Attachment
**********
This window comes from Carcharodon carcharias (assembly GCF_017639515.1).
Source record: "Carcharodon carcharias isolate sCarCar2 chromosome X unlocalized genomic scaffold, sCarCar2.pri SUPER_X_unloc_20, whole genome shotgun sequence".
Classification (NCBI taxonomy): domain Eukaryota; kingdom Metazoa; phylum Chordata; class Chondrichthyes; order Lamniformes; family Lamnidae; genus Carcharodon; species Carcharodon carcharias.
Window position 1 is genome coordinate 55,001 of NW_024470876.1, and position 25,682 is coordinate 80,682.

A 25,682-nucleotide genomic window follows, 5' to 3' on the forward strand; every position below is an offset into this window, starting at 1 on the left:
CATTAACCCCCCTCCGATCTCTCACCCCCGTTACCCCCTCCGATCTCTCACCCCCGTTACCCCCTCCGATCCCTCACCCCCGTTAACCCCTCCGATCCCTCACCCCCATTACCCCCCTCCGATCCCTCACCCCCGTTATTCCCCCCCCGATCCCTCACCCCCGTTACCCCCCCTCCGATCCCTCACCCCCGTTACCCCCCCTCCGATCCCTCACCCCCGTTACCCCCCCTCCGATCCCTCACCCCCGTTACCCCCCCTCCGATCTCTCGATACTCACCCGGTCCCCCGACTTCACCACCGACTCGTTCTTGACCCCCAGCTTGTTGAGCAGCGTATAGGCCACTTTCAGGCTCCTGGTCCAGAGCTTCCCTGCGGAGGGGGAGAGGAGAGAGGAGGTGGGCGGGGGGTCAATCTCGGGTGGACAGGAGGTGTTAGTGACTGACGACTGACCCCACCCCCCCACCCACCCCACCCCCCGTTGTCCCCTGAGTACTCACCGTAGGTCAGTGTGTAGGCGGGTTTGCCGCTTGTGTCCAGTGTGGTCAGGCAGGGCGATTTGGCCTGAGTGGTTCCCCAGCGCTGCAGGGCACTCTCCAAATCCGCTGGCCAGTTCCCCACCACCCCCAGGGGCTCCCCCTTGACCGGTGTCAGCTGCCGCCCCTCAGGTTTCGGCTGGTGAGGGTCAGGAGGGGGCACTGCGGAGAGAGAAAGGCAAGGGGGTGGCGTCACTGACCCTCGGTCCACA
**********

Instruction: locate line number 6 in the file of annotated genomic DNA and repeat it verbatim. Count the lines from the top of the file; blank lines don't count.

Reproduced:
CATTAACCCCCCTCCGATCTCTCACCCCCGTTACCCCCTCCGATCTCTCACCCCCGTTACCCCCTCCGATCCCTCACCCCCGTTAACCCCTCCGATCCCTCACCCCCATTACCCCCCTCCGATCCCTCACCCCCGTTATTCCCCCCCCGATCCCTCACCCCCGTTACCCCCCCTCCGATCCCTCACCCCCGTTACCCCCCCTCCGATCCCTCACCCCCGTTACCCCCCCTCCGATCCCTCACCCCCGTTACCCCCCCTCCGATCTCTCGATACTCACCCGGTCCCCCGACTTCACCACCGACTCGTTCTTGACCCCCAGCTTGTTGAGCAGCGTATAGGCCACTTTCAGGCTCCTGGTCCAGAGCTTCCCTGCGGAGGGGGAGAGGAGAGAGGAGGTGGGCGGGGGGTCAATCTCGGGTGGACAGGAGGTGTTAGTGACTGACGACTGACCCCACCCCCCCACCCACCCCACCCCCCGTTGTCCCCTGAGTACTCACCGTAGGTCAGTGTGTAGGCGGGTTTGCCGCTTGTGTCCAGTGTGGTCAGGCAGGGCGATTTGGCCTGAGTGGTTCCCCAGCGCTGCAGGGCACTCTCCAAATCCGCTGGCCAGTTCCCCACCACCCCCAGGGGCTCCCCCTTGACCGGTGTCAGCTGCCGCCCCTCAGGTTTCGGCTGGTGAGGGTCAGGAGGGGGCACTGCGGAGAGAGAAAGGCAAGGGGGTGGCGTCACTGACCCTCGGTCCACA